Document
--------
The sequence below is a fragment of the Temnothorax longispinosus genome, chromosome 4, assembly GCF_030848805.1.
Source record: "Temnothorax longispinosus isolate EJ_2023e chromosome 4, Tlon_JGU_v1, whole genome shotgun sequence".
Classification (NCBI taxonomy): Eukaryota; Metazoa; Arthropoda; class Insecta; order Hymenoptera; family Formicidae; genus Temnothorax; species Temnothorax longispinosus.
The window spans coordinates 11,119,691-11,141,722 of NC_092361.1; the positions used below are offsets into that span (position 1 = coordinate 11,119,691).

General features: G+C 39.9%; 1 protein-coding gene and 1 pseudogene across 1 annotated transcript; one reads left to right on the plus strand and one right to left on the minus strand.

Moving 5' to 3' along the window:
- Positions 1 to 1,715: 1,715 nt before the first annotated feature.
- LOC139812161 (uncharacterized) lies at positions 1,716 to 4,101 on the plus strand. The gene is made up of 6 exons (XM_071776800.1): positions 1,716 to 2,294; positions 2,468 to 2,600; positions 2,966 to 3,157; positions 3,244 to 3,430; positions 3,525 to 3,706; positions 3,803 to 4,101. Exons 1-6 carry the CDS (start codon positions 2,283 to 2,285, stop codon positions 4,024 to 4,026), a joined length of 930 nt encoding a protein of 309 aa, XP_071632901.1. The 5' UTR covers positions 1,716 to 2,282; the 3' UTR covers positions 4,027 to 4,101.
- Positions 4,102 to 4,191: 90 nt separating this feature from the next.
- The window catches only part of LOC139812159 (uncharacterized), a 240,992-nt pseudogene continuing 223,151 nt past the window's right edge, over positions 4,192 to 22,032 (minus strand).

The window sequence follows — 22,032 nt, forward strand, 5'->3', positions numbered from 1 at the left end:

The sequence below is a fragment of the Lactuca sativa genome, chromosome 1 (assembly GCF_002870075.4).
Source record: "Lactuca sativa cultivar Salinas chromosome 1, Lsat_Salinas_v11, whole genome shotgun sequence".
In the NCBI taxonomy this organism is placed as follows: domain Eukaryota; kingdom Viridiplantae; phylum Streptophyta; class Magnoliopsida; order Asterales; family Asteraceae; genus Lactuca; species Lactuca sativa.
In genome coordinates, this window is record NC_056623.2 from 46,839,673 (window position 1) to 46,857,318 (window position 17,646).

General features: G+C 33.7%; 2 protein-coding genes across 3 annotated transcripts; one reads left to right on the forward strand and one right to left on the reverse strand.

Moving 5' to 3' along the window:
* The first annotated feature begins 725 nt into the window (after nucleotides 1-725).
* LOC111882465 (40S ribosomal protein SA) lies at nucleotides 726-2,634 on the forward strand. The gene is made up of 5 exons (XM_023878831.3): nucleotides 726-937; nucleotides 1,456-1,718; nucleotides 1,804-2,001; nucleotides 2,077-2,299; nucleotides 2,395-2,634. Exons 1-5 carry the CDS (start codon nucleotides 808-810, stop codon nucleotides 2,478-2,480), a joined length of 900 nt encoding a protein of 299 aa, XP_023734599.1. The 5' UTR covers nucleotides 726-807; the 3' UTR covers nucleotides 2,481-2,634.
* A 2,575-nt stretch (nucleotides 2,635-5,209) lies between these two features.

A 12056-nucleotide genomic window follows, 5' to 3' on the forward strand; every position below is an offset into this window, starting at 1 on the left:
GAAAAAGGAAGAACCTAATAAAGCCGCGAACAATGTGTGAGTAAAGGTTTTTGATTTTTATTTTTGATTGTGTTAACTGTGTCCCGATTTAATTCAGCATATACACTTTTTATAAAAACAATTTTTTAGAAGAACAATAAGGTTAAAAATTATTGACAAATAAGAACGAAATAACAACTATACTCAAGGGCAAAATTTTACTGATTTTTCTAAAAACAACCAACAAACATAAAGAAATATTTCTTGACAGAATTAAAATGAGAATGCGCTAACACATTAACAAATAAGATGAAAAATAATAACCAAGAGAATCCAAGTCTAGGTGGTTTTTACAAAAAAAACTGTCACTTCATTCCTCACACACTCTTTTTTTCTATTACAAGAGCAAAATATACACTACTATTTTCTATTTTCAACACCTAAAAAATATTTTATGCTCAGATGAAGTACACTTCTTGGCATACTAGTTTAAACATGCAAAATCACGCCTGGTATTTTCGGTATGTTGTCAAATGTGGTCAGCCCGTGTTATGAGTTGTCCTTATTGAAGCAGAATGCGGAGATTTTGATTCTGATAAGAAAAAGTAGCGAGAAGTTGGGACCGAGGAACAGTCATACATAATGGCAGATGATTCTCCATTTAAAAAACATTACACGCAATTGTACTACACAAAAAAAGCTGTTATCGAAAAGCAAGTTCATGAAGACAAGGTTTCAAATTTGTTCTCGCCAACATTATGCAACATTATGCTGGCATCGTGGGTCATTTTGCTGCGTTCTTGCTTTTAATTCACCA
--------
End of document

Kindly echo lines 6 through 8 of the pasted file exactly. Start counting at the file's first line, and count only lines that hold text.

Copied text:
Moving 5' to 3' along the window:
- Positions 1 to 1,715: 1,715 nt before the first annotated feature.
- LOC139812161 (uncharacterized) lies at positions 1,716 to 4,101 on the plus strand. The gene is made up of 6 exons (XM_071776800.1): positions 1,716 to 2,294; positions 2,468 to 2,600; positions 2,966 to 3,157; positions 3,244 to 3,430; positions 3,525 to 3,706; positions 3,803 to 4,101. Exons 1-6 carry the CDS (start codon positions 2,283 to 2,285, stop codon positions 4,024 to 4,026), a joined length of 930 nt encoding a protein of 309 aa, XP_071632901.1. The 5' UTR covers positions 1,716 to 2,282; the 3' UTR covers positions 4,027 to 4,101.